To create a successful new business you need four things;
- A good plan,
- A good product that people actually want,
- Good people who can make things happen, and
- A good supply of money.
Running a business is also a way of life, which invariably takes up a lot of your time, so when you are starting a business choose something that you enjoy doing, something you have a real passion for. Someone who waits to be successful in a business they don’t have a passion for will be waiting a very long time.
You should always manage your cash properly. It is important to be aware that cash flow is different from profitability and remember that even profitable companies can go out of business. You can be forgiven for not making a profit, but you can never be forgiven for running out of cash – it will kill you.
Having started several businesses, entrepreneur Simon Read speaks from experience when he shares his thoughts and tips on successfully starting and growing a new business;
There is no secret art to starting a business
Starting a business is not a mysterious dark art, and is often not as difficult as ‘experts’ want people to believe. All you have to do is make something that people actually want, take their money in exchange for your product, and make sure your product costs less to make than you charge for it so you have enough money to make another one and start the cycle again.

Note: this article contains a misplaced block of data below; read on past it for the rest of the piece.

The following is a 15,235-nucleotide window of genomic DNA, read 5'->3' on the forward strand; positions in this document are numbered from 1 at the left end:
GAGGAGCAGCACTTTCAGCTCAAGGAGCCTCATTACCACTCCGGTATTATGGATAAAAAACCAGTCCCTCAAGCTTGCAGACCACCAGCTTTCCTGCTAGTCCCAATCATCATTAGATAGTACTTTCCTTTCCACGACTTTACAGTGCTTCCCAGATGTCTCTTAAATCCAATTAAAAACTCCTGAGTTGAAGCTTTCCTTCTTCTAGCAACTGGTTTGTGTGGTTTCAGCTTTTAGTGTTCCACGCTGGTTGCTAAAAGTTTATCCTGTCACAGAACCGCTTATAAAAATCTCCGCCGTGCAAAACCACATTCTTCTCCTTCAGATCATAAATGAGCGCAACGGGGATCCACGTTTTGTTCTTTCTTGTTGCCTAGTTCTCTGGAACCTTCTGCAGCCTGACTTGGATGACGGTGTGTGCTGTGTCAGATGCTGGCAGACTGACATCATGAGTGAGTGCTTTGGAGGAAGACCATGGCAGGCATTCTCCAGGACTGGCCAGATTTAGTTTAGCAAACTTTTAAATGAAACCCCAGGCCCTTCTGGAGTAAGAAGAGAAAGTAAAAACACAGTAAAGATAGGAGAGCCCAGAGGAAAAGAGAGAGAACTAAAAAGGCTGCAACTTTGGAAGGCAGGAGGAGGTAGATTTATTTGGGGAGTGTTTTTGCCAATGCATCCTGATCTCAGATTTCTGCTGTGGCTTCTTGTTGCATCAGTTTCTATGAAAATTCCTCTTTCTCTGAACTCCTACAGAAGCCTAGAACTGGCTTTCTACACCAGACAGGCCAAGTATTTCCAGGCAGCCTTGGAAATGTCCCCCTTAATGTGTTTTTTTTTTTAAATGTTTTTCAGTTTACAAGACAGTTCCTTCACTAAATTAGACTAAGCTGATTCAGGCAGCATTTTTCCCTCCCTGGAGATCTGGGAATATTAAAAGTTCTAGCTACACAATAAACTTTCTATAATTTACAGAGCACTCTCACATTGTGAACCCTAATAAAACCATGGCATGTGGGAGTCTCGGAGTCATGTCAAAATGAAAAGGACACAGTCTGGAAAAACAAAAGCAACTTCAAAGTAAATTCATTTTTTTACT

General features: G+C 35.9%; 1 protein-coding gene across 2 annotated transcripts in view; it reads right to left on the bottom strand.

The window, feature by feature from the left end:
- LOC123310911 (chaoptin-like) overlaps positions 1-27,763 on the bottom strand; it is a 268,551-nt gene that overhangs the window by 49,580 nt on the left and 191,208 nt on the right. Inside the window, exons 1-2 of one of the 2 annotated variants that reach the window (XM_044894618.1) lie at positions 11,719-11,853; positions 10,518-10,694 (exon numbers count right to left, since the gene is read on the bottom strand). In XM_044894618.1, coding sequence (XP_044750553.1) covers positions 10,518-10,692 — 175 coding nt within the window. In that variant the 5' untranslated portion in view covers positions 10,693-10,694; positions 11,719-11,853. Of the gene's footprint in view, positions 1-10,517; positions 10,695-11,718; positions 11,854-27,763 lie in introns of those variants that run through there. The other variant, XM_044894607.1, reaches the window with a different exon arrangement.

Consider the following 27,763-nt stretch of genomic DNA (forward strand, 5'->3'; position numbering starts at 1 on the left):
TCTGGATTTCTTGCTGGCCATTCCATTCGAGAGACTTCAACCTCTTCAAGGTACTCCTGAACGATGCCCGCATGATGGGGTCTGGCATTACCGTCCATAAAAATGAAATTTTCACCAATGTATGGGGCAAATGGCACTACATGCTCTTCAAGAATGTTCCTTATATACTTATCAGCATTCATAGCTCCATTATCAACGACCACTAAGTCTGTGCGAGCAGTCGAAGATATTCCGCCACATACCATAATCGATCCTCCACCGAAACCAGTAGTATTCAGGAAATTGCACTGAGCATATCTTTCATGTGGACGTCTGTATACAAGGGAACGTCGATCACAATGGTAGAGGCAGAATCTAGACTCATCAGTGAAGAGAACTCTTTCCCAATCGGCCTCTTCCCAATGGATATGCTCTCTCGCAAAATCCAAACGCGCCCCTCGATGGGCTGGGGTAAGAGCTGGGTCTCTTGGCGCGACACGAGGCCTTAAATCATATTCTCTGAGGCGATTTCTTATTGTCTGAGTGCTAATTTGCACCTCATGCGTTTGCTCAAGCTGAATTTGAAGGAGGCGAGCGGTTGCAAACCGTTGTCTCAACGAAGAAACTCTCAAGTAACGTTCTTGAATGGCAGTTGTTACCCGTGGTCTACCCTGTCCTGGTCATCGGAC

One question that people often ask is, ‘Do I need to study business?’ Vets need specialist training to acquire their skills, but the best way to learn how to run a business is to just do it. The same as the best way to become good at golf is to play the game, and the best way to learn to swim is to get in the water.
Draw up a business plan
If you can visualise your goals then there is a strong probability that you can achieve them. Good business plans do not have to be 100 pages long with endless detail, but every plan should start out with a basic list of aims, and a reasonable idea about how to achieve those aims.
To do this, you need to start with the end in mind and work backwards, by initially visualising your goals and by breaking each big, seemingly unachievable, task into lots of little achievable tasks. Then it becomes easy.
I once worked for a guy who planned everything backwards to the degree that he had worked out what he needed to achieve in every hour of every day – I learned a lot from him.
He was obsessive, he was scary, and he was very successful. It is important to plan your cash flow as well as you can. This does not mean predicting figures three years into the future – this is no easier than predicting the winner of the Grand National in three years’ time.
For many people, a three-month rolling cash flow works best. By rolling, I mean that the cash-flow forecast is recalculated every week with up-to-date information for the coming weeks. Then you have a useful tool at your disposal that you can use to make real decisions.